Modus Operandi

by | May 3, 2004

The curtains drawn, all rectangles are blue.
Four morning pigeons wheel in the school glue.
I hate the treacherous light of December.
Cold. I eat pumpkin soup out of the blender.

The central heating grumbles: “You, get out.”
Right. I put on my coat and off I go
where the salted red herring of the pavement
waits for the imminent snow.

Trot, trot along, you, unbuttoned biped,
across a skeleton of rusty tracks, with others
clutching in hand their steamy paper cups-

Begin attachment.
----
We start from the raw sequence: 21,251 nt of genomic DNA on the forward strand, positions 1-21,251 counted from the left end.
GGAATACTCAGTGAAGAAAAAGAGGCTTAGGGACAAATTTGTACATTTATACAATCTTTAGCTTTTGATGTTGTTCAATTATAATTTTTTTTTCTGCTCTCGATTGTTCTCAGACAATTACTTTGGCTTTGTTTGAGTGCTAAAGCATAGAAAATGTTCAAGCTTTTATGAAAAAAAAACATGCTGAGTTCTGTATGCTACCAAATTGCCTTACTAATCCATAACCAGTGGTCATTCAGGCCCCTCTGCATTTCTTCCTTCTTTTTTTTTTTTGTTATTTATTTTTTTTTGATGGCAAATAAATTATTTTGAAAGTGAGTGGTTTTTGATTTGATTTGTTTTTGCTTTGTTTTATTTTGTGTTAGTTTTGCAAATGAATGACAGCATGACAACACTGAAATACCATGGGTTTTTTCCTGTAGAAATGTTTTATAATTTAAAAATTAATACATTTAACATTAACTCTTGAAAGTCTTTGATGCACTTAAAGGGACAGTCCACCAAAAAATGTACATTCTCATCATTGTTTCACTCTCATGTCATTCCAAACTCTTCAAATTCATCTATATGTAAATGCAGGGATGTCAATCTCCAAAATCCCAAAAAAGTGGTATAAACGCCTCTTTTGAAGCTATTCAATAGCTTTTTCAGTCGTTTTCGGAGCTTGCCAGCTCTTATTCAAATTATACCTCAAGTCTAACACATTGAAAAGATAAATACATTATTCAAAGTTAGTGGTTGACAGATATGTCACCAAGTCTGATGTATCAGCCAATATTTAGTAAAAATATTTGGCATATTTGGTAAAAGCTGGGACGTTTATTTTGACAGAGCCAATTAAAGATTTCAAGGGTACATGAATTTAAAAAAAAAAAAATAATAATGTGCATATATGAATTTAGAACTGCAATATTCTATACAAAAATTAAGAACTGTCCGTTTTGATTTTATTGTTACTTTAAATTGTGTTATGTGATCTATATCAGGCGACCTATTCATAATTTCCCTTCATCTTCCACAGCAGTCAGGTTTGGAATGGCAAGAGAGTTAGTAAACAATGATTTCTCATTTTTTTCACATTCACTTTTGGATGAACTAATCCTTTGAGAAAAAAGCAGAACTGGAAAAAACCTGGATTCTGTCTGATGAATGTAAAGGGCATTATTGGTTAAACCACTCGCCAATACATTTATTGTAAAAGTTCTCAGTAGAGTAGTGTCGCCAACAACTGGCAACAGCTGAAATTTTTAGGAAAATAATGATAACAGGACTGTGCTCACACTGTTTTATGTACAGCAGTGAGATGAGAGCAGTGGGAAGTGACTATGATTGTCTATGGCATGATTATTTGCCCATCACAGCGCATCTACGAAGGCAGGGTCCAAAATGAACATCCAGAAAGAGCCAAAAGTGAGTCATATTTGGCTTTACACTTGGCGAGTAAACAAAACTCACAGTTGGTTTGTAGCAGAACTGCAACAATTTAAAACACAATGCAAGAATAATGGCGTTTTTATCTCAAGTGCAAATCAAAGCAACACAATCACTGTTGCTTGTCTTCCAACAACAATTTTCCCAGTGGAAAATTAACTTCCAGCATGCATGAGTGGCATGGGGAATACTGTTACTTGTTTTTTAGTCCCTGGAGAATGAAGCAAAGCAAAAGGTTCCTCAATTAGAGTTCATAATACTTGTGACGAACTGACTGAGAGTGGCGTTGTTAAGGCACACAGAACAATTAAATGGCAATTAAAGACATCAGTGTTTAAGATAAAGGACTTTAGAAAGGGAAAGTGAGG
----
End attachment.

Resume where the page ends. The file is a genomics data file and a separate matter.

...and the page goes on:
their secular candles.

March—ein, zwei, drei—under a crescent sun,
like numbers to infinity, ahead
through all the painted hallways of the town,
through all the scheduled winters of the world,

through all the bleaching mornings of the year
to where the distant clock chimes in the square-
whether to add up or to disappear
in the empire of digits, paying your fare.

This poem appeared in the May 3, 2004, issue of the magazine.

Source URL: http://www.newrepublic.com//article/modus-operandi